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7 Real-Life Struggles as a Gluten-Intolerant Runner

Stephanie Bruce gives a candid account of what it's like being a runner with celiac disease.

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Elite runner Stephanie Bruce has always been transparent about her food allergies and how they’ve played a part in her training. Being a runner with celiac disease—which means fueling on a gluten-free diet—hasn’t always been easy. In fact, it’s part of why she, along with fellow athletes Lauren Fleshman and Jesse Thomas, launched their sports nutrition brand, Picky Bars, over a decade ago.

Celiac is an often misunderstood autoimmune disease, sometimes even falsely perpetuated as a fad. We’re breaking down the myths that runners should be aware of when it comes to having celiac disease.

What Is Celiac Disease, Exactly?

“Celiac disease is an autoimmune disease that affects the lining of your small intestine, causing inflammation, digestive distress, a decreased ability to absorb certain nutrients, and a propensity to develop other serious diseases,” says Dr. Vikki Petersen, certified clinical nutritionist.

People with celiac disease have to avoid gluten, a mix of two proteins found in grains (wheat, rye, barley), for their entire life. It is not the same as a wheat allergy. While wheat allergies are actually very rare, says Dr. Petersen, celiac disease affects one percent of the population.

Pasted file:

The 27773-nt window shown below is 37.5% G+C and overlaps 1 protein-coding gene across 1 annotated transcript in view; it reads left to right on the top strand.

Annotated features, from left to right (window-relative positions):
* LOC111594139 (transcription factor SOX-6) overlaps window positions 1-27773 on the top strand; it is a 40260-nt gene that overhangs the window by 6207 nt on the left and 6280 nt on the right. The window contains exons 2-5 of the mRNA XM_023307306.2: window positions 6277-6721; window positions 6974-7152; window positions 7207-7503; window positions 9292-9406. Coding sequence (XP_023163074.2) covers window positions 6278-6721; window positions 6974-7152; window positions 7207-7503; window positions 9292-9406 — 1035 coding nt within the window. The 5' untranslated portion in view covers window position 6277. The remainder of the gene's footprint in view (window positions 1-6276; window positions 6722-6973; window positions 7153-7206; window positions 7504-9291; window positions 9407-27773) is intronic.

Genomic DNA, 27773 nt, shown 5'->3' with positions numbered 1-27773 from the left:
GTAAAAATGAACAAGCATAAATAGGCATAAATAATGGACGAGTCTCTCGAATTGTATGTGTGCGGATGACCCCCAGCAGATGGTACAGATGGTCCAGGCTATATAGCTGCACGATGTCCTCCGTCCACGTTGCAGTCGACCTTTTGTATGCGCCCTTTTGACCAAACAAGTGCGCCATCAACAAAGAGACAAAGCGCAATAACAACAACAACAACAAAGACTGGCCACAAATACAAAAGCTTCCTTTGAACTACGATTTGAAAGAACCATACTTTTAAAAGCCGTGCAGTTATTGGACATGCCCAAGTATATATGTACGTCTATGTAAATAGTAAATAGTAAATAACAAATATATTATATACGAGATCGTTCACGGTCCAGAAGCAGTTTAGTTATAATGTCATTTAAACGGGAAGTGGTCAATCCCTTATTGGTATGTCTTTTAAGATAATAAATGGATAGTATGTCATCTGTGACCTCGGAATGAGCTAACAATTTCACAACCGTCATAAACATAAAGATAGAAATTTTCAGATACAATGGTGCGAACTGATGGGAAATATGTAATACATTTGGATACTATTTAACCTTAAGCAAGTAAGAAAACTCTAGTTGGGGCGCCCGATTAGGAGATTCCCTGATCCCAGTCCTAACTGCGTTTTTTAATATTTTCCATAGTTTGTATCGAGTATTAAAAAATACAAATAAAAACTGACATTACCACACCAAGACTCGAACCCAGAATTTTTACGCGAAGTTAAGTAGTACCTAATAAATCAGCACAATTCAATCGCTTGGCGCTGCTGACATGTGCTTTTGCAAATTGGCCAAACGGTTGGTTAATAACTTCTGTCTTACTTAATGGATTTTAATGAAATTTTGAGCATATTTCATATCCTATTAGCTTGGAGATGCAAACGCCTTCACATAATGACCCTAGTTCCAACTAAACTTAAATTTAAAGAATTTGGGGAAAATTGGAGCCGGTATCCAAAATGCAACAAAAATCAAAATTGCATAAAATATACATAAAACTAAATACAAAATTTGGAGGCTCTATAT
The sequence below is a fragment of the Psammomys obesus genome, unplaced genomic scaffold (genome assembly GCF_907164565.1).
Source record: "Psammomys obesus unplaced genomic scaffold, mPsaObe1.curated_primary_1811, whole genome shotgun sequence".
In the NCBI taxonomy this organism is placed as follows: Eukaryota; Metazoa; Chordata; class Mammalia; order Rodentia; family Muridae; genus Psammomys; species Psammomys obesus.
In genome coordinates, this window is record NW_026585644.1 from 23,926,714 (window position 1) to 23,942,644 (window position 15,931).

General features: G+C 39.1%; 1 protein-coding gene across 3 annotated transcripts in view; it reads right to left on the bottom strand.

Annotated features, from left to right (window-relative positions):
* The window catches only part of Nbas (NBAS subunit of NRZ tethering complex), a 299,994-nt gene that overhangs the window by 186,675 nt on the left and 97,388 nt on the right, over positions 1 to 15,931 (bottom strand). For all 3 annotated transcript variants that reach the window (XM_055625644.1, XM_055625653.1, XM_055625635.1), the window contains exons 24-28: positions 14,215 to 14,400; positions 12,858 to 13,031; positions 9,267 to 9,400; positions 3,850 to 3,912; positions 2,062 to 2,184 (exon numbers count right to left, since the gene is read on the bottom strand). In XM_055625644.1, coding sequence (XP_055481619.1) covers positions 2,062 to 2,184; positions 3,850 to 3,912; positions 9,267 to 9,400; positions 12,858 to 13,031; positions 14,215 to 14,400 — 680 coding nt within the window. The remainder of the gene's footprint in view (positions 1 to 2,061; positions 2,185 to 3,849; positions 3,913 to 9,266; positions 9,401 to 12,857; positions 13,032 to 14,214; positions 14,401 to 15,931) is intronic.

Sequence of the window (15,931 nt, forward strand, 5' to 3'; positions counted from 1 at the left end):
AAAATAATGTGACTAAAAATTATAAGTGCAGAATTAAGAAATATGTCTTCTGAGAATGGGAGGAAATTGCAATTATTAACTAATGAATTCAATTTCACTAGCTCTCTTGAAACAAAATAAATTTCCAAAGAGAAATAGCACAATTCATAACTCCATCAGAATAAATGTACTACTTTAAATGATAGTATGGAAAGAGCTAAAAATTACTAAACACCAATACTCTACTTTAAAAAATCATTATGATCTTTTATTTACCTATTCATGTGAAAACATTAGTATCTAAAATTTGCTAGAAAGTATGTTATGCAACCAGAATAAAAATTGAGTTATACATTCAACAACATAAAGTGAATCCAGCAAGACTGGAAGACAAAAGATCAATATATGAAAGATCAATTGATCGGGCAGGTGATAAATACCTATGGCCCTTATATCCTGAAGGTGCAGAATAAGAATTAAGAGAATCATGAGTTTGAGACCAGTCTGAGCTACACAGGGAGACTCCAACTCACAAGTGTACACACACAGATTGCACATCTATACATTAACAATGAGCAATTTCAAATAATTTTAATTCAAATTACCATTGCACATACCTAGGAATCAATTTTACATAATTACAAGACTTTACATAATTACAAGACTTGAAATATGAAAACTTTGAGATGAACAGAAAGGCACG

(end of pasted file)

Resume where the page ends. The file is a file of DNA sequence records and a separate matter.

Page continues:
Being mindful of cross-contamination is crucial to avoid going into GI distress. “A misconception is that a ‘bite’ or ‘sip’ of something containing gluten couldn’t possibly bother someone suffering from celiac disease. The fact is that the need to avoid gluten is not quantitative, but rather qualitative, meaning that a crumb of a bread crumb on a salad is enough to create very ill effects on someone with the disease,” says Dr. Petersen.

Avoiding gluten is certainly not a fad in these cases. “Unfortunately, unhandled celiac disease (meaning the individual is not avoiding gluten completely) can lead to cancer (lymphoma), liver disease, thyroid disease, miscarriages, neurological diseases, and more. Symptoms and long-term manifestations go far beyond an upset stomach,” she says.

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7 Real-Life Struggles for Runners with Celiac

Bruce shared with us the realities of living—and running—with this disease in a long-running blog she used to write. We’ve resurfaced them here.

1. Avoiding the pre-race pasta feeds.

“I get it. Tradition says it’s the night before a race, so stuff your face with some pasta. This has led races to host pasta feeds, and your friends and teammates to make reservations at the Spaghetti Factory. Most nights before races I’m either dining solo at the local Thai place, the Whole Foods hot bar or, on some occasions, cooking with my hot plate in the hotel room. Glamorous, I know.”

2. Say good bye to PB&Js.